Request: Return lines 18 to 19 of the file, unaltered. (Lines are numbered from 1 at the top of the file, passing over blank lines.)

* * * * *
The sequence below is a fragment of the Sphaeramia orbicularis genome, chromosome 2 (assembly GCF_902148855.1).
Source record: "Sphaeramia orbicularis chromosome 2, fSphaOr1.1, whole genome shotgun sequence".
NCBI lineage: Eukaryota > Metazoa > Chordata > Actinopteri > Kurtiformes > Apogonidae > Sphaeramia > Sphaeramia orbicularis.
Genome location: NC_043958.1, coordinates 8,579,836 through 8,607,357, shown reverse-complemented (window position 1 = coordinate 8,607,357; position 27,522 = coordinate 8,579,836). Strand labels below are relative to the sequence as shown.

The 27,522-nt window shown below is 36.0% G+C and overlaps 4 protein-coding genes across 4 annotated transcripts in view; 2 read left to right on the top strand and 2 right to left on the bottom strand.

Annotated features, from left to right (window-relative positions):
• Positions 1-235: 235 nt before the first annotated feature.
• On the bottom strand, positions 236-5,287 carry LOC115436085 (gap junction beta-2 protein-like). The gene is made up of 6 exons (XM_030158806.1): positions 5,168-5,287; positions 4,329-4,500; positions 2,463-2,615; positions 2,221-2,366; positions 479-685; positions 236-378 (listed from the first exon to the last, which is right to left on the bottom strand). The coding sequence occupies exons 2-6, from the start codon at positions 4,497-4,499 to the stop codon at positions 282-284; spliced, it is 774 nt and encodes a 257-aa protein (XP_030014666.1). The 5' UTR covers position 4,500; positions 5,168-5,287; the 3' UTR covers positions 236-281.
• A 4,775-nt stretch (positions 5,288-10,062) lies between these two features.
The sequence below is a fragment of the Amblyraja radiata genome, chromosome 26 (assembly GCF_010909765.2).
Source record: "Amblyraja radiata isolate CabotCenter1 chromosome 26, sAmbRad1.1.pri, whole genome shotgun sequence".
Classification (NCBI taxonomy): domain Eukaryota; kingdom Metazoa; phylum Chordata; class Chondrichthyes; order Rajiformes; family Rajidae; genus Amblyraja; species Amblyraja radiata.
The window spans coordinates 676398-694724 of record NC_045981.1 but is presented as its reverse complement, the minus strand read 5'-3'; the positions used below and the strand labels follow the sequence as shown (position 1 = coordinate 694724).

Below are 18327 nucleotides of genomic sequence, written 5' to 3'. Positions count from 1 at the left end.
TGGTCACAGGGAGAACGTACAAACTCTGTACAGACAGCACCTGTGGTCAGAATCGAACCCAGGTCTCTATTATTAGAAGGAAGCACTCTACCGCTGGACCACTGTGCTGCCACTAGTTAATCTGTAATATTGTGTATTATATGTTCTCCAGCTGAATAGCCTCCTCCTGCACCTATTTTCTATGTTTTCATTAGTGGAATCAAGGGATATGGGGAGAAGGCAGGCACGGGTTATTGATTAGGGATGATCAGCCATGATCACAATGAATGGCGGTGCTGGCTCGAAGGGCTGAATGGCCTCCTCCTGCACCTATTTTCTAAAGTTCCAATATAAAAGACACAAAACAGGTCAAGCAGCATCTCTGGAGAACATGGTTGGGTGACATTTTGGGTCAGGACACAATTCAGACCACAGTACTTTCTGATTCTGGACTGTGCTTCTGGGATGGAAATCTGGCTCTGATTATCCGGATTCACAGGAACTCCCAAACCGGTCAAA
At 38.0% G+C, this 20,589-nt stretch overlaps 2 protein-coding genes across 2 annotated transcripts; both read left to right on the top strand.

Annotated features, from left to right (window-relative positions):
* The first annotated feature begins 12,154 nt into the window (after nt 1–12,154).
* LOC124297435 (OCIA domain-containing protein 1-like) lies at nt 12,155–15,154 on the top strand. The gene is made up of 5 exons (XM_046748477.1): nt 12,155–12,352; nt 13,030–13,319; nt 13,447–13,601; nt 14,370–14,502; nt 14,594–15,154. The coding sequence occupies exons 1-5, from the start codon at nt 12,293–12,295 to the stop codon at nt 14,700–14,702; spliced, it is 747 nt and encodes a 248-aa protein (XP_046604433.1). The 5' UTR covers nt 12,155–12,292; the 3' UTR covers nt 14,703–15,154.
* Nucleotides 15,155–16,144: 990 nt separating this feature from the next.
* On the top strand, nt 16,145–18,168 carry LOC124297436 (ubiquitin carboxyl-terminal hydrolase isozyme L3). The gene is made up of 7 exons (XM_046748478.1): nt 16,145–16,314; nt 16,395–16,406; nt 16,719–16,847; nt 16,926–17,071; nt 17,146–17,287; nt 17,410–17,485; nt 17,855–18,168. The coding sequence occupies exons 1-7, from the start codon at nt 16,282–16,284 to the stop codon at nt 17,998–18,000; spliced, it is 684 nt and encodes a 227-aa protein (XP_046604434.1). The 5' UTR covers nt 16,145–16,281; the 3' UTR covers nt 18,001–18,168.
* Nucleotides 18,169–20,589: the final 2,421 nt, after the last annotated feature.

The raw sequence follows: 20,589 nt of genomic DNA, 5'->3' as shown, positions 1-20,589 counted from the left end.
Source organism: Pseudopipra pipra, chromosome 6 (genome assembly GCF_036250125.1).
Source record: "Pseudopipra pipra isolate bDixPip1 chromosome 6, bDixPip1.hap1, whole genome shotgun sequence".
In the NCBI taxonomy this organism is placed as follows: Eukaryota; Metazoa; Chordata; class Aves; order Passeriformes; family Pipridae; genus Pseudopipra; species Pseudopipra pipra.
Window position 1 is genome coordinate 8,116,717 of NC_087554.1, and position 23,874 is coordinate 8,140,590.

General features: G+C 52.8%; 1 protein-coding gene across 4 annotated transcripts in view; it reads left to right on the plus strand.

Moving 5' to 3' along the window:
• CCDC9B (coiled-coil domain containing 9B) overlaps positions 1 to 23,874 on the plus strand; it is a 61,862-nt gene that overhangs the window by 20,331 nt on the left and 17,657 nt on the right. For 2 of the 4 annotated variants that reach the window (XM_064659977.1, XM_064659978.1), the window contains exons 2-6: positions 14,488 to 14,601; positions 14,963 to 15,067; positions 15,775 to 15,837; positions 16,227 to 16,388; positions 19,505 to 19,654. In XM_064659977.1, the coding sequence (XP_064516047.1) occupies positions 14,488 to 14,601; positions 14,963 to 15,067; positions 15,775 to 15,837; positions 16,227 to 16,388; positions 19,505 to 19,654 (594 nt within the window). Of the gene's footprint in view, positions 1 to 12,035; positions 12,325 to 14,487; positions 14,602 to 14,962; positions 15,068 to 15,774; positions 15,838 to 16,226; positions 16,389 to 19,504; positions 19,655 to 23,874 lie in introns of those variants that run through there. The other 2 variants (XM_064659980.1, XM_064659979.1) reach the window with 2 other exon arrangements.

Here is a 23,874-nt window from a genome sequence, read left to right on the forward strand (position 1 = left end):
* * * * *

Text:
* The first annotated feature begins 12,154 nt into the window (after nt 1–12,154).
* LOC124297435 (OCIA domain-containing protein 1-like) lies at nt 12,155–15,154 on the top strand. The gene is made up of 5 exons (XM_046748477.1): nt 12,155–12,352; nt 13,030–13,319; nt 13,447–13,601; nt 14,370–14,502; nt 14,594–15,154. The coding sequence occupies exons 1-5, from the start codon at nt 12,293–12,295 to the stop codon at nt 14,700–14,702; spliced, it is 747 nt and encodes a 248-aa protein (XP_046604433.1). The 5' UTR covers nt 12,155–12,292; the 3' UTR covers nt 14,703–15,154.